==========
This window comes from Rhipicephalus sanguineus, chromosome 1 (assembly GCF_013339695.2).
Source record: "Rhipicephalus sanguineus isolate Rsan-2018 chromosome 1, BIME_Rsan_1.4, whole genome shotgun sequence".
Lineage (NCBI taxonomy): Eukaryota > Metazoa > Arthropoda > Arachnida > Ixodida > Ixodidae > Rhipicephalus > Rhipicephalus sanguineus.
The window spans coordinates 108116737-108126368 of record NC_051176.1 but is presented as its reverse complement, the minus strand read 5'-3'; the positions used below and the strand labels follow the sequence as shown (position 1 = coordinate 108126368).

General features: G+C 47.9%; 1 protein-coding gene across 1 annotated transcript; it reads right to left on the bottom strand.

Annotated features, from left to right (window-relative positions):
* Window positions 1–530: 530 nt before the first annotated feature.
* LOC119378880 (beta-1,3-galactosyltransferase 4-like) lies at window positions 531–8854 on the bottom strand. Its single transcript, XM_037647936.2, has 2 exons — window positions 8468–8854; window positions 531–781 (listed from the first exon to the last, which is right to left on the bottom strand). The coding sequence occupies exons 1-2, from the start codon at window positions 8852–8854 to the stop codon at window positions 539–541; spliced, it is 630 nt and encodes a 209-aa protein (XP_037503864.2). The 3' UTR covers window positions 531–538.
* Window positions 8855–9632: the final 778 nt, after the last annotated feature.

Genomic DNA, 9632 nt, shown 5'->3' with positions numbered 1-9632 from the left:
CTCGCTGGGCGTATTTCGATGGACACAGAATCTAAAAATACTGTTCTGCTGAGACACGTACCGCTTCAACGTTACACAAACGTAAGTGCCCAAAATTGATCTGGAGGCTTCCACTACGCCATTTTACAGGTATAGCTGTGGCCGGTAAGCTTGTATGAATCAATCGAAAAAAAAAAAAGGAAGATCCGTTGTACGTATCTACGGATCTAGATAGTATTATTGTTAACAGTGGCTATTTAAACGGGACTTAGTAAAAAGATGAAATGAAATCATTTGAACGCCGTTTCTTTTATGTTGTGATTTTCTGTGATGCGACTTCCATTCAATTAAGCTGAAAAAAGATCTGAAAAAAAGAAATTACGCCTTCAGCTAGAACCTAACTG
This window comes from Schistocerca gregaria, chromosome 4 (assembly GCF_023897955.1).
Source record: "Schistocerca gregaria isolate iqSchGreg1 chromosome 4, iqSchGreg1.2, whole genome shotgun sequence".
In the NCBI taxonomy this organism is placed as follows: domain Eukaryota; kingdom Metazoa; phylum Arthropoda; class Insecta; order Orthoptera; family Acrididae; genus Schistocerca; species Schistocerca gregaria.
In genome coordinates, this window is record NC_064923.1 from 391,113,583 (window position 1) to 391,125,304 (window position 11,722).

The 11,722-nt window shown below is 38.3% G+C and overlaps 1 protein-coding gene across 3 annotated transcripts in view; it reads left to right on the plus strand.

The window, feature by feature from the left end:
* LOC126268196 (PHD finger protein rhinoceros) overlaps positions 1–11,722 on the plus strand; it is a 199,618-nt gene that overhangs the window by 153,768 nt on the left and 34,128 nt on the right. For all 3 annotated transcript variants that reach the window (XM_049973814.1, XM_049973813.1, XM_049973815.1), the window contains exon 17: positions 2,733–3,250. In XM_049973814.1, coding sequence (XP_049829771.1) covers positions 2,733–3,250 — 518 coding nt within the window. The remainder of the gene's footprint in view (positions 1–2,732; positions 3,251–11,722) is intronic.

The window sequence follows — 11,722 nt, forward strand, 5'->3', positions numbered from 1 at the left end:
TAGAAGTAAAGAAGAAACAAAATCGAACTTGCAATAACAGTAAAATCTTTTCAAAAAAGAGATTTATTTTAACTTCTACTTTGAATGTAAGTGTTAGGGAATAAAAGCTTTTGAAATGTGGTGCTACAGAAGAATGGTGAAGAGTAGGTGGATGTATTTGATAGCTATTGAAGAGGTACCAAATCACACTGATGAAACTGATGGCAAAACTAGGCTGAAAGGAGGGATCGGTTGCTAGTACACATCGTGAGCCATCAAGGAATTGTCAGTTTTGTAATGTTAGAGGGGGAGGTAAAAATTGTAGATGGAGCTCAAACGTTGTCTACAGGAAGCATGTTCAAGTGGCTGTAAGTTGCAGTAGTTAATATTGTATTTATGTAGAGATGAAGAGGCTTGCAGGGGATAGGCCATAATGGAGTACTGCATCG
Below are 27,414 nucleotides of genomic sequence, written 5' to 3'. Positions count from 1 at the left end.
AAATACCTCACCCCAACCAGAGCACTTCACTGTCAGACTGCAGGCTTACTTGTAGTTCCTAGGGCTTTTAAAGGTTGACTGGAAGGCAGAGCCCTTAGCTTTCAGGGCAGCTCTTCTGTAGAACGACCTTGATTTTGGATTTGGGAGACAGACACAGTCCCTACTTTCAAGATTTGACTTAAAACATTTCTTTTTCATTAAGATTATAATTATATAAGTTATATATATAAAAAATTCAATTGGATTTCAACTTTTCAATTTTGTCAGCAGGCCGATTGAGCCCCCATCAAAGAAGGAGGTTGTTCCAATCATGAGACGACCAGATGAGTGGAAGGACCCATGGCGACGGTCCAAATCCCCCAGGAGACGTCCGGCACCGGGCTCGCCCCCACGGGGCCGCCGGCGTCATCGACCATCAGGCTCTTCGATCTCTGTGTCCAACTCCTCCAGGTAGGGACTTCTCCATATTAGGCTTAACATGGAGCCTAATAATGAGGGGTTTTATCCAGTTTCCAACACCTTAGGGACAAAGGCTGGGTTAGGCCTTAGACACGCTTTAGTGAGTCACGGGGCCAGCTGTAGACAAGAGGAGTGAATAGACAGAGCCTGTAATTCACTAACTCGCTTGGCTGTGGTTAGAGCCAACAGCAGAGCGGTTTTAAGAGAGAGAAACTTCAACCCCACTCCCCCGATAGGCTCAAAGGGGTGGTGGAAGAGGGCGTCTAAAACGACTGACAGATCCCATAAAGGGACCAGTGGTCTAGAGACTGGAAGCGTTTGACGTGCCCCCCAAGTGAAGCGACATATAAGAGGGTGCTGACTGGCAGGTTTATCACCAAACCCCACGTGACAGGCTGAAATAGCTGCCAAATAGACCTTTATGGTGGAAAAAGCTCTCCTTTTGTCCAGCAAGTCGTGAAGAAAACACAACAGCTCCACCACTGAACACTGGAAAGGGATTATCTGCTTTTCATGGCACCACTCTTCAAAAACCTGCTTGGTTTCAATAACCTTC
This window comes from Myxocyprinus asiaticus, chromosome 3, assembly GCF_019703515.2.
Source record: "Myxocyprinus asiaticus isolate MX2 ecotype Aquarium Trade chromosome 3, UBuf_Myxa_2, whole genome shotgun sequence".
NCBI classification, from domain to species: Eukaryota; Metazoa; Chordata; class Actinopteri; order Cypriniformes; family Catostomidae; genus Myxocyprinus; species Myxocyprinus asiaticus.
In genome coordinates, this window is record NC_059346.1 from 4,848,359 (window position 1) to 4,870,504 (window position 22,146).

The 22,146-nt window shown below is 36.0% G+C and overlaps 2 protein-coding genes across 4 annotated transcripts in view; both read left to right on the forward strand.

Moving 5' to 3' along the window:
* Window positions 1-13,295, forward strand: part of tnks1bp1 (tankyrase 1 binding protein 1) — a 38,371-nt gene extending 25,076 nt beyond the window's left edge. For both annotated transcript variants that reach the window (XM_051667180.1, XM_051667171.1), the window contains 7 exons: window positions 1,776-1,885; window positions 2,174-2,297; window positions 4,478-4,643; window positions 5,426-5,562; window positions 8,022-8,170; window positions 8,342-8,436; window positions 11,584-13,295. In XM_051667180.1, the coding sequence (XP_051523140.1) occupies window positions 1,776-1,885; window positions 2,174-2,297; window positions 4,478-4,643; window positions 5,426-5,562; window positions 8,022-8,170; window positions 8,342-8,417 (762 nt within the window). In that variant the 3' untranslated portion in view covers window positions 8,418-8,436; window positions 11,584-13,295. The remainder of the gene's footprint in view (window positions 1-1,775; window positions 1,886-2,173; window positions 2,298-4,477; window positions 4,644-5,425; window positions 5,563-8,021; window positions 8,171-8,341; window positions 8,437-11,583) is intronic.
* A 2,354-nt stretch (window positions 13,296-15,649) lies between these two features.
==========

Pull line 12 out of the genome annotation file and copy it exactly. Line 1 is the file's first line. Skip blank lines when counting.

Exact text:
This window comes from Schistocerca gregaria, chromosome 4 (assembly GCF_023897955.1).